Numbers and status of young people: A high proportion of the Turkish population is currently passing through these critical phases of the life cycle. As of the end of 2011, within a total population of 74.7 million, there were 6.2 million 20-24 year-olds, 6.3 million 15-19 year-olds and as many as 6.6 million 10-14 year-olds. This last cohort constituted the largest single tranche of the population. Adolescents and young people can therefore be said to make up at least a quarter of society, and it will be several years before this situation starts to change significantly. The circumstances in which young people find themselves during these critical years of their lives vary greatly, and depend to a large extent on their social backgrounds (sections 2 and 3), and their experiences of the primary and secondary education system (section 6). Gender is also a very important determinant of the experience of adolescence and youth, since common cultural values distinguish heavily between the expected roles and behaviour of girls and of boys in this age group.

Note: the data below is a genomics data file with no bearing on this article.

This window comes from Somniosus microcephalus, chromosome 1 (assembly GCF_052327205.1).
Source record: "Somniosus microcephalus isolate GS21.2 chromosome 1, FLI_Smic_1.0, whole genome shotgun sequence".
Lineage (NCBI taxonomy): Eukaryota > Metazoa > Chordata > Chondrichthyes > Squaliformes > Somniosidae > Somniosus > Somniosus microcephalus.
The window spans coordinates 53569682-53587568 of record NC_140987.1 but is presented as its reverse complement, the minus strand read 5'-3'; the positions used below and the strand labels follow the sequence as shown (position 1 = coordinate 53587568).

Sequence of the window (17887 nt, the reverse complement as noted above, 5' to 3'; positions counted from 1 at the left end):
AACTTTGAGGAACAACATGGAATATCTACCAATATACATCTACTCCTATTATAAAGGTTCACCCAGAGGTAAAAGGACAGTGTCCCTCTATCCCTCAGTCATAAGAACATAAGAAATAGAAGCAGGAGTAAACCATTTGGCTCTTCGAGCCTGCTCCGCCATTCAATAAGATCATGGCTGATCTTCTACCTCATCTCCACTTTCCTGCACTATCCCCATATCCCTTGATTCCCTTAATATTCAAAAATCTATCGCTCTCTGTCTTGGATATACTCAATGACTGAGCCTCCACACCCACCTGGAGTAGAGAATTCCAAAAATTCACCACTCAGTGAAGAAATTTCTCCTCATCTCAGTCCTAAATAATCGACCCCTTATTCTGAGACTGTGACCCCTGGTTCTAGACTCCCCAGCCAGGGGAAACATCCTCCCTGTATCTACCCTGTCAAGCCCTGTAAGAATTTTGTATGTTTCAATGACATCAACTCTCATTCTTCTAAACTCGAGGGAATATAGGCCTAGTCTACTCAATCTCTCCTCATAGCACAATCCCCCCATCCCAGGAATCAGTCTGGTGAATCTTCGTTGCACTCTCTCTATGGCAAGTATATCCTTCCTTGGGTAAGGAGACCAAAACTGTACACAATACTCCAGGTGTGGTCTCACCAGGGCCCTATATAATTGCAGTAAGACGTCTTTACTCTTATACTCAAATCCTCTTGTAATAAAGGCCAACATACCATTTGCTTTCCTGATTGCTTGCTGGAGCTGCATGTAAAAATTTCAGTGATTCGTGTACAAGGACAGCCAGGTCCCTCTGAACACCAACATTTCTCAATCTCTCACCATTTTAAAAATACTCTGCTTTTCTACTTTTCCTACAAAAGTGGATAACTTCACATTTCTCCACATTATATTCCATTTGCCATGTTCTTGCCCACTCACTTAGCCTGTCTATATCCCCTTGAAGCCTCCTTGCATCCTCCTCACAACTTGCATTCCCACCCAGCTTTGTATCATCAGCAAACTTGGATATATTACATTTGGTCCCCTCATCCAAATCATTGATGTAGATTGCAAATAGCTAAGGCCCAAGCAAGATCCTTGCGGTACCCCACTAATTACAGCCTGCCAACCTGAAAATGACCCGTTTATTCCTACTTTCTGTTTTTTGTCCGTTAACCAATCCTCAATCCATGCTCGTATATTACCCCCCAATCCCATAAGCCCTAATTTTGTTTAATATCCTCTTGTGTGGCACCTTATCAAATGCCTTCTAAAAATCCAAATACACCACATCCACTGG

Turkey’s official employment statistics suggest that 36% of the non-institutional population aged between the ages of 15 and 24 were in full-time education or training in 2011, while 32% were in work and 32% were neither in work nor in education or training. The proportion of young people in education or training may rise in the years ahead as secondary education becomes compulsory and university places continue to expand. Naturally, it is those at the younger end of the age group who are most likely to be in education. Similarly, it is those at the older end of the age group who are most likely to be in work. These figures slightly exaggerate the number of young people who are neither in education nor in work - particularly for men - since the non-institutional population does not include military personnel (mostly conscripts, aged 20 and above) or students living in dormitories or student hostels. Nevertheless, the number of young people who, at any one time, are neither studying full-time nor engaged in a full-time job is very high. Eurostat, the statistical arm of the European Union, puts the proportion of 15-24 year-olds Not in Employment, Education or Training (NEETs) in Turkey in 2011 at 29.6%. This figure is the highest in Europe and more than double the EU average of 12.9% (Macedonia and Bulgaria also have rates above 20%, while Greece, Ireland, Spain and Italy have rates of 17-20%). Many of these “invisible” young people may be excluded from opportunities, information and social interaction to a greater or larger extent, with potentially significant consequences for their future lives.


Source: calculated from Turkstat Household Labour Force survey (2011 annual data)